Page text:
Coffee Bean / Roaster Review Sites/Apps?

Discuss flavors, brew temperatures, blending, and cupping notes.
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#1: Post by JHCCoffee »

In the wine world, there are multiple wine review sites and apps, such as WineSearcher (which compiles reviews of the leading wine experts) and also the review sites of the expert reviewers themselves, such as Robert Parker and Jancis Robinson. If your tastes align with a particular reviewer, then subscribing to and using their tasting notes search engine makes selecting wines much easier (less hit and miss). And then there are those stellar wines that you just cannot go wrong with, especially in great year's.

Are there any parallels (apps, sites) in coffee, which would lead me to select a specific coffee at a specific roaster? If so, which review apps or sites do you recommend and why. Links will be appreciated.

FYI, I must drink decaf, which makes finding great roasted beans even more challenging. Also, I am located in Canada and would prefer to buy in Canada if possible. However I will not pass on a great US coffee, as long as I can drink or freeze it within say 3 weeks of roasting.

Thanks for your constructive suggestions.

Team HB

#2: Post by ira »

It's a much harder problem with coffee than wine. As I understand it's typical for a batch of wine put into a large number of bottles will be assumed to taste the same. The same coffee from the same roaster purchased a month apart will not necessarily taste the same, and the same coffee tasted one day post roast will not the the same as if it was tasted 10 days post roast. I wish you luck with your quest, but I would not hold a lot of hope. I'd also guess that a good wine reviewing site can generate a serious income, I'd guess coffee probably not so much.

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Randy G.

#3: Post by Randy G. »

I feel Ira hit the most important point.
Wine gets better with age- roasted coffee pretty much the opposite. And once you find a coffee roaster and their coffee that ticks all the right boxes, the crop the next year will very possibly be different.

You are in a big enough city that you should begin by visiting local shops. Drink their coffee and ask questions. Do they roast for themselves? Where do they get their coffee? How often do you order? You may gain some educational tidbits or find out you need to look further. Go during the 'off hours' when they are not busy. Many baristas who are dedicated to their jobs love to talk coffee.. The rest work at Starbucks.. :lol:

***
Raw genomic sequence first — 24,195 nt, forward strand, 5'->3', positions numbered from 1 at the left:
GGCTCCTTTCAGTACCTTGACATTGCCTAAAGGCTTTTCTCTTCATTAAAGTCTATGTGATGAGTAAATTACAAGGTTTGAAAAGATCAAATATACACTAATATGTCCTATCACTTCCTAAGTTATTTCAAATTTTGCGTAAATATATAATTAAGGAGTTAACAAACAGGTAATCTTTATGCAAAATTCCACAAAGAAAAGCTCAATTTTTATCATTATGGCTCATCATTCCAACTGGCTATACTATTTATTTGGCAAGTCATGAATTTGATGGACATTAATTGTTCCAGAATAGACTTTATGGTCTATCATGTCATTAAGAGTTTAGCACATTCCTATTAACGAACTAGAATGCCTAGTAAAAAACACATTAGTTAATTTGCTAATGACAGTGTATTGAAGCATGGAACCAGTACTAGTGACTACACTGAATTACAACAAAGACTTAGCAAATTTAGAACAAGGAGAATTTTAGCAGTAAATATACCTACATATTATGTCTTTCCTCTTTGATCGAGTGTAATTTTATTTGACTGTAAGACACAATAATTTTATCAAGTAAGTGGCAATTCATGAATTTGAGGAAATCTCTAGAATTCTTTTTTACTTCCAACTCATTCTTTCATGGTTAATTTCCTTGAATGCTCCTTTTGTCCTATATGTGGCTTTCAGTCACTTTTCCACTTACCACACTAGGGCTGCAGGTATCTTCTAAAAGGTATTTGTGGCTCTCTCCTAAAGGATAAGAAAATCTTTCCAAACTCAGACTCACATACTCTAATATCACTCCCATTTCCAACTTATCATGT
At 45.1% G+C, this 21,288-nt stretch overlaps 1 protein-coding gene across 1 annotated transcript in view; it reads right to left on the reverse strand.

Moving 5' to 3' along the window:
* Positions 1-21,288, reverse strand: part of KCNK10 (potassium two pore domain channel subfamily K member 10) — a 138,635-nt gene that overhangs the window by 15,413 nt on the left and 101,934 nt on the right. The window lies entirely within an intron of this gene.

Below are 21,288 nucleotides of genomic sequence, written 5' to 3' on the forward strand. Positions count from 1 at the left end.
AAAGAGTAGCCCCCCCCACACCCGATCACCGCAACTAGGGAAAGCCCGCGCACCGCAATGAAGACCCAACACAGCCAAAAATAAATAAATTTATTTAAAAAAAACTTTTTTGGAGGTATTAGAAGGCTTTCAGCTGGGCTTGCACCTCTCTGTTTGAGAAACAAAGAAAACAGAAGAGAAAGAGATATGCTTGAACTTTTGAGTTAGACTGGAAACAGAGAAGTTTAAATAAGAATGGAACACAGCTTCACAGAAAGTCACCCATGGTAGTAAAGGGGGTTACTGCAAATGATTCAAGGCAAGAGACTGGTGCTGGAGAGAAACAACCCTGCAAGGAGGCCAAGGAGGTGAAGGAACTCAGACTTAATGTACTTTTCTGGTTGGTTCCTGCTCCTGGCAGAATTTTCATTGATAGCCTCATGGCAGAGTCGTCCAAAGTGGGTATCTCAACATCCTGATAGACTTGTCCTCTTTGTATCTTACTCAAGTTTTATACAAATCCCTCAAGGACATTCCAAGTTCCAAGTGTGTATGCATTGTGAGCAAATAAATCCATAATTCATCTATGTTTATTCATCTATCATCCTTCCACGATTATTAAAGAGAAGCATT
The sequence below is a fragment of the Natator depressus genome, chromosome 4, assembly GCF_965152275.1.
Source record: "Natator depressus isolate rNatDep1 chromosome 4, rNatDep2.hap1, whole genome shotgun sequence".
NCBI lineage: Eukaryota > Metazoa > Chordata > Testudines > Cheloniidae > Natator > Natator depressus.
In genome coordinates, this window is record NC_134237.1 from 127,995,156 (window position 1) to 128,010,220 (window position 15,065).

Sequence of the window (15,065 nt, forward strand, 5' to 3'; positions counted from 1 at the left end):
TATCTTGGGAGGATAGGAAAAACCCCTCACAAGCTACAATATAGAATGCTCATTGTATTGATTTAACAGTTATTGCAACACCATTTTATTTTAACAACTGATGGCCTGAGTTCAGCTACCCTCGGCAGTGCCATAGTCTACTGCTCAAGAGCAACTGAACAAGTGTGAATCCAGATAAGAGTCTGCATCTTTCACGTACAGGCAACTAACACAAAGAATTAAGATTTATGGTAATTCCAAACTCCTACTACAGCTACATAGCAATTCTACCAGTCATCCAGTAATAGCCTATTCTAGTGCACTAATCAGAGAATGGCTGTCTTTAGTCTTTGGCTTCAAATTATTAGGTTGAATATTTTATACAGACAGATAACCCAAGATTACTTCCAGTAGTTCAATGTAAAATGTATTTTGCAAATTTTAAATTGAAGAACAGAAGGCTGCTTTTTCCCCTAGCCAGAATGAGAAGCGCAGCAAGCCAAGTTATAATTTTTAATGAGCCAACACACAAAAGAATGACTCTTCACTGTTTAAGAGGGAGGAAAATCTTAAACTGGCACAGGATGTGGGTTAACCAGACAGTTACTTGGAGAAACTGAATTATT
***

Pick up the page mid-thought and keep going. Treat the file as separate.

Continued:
* 22nd Anniversary 2000-2022 *

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#4: Post by yakster »

I'll sometimes check the Sprudge site and their city guides if I'm traveling, not so much for ratings but just to see what shops I may want to visit.

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#5: Post by kinda-niche »

I have not found any, but also have over the years come to accept why such a forum may not make too much sense* (in absolute terms) just based on my personal experience**. Others have mentioned some of those reasons. THAT SAID, you cannot underestimate the wealth of information that you can find here. On! For a large number of roasters (primarily in North America), you can find some opinion piece or the other. You have to filter it through your own lens, but at least it can give you some base line expectations. At times it is about specific coffee beans. At other times, it is just about the general reputation or approach these roasters may have. So before ordering anything particularly new, I typically use the search function under this Coffees forum to look up a roaster or their specific coffee product to see what others have said about it. It is particularly useful when the search instances are from the recent few months. Just based on interesting discussion threads here, I now have a super long list of roasters/coffees that I want to try out. Far more than I can possibly try in the next year.

*But it could just be a failure of my imagination.

**I have had coffees/roasters that have been my go-to's and top recommendations for others, fall to such low levels that I have not dared order those again after having tasted a really really bad batch. And all this can happen within a span of 12-24 months. This seems to be a not-so-uncommon issue in the industry, and for a plethora of reasons -- from crop quality variance and demand-supply logistics all the way to change of personnel (usually head rosters leaving and such).

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#6: Post by Jeff »

I found that the best I could do is maintain a list of roasters not to buy from. Just finding roasters that generally don't have significant roast and/or greens defects is challenging.

With aging time for the light roasts that I buy running 3-6 weeks or more, by the time I can form an opinion about the product, it is usually long gone from availability.

With any site, you need to understand the preferences of the members. If you're looking for comfort espresso, I wouldn't go with recommendations from sites where you often find comments with a perspective of, "dark [roast], like Tim Wendelboe dark".

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#7: Post by PIXIllate »

You're in Ontario. The answer is Hatch. Best Canadian roaster. They have a great decaf right now in the Paraiso.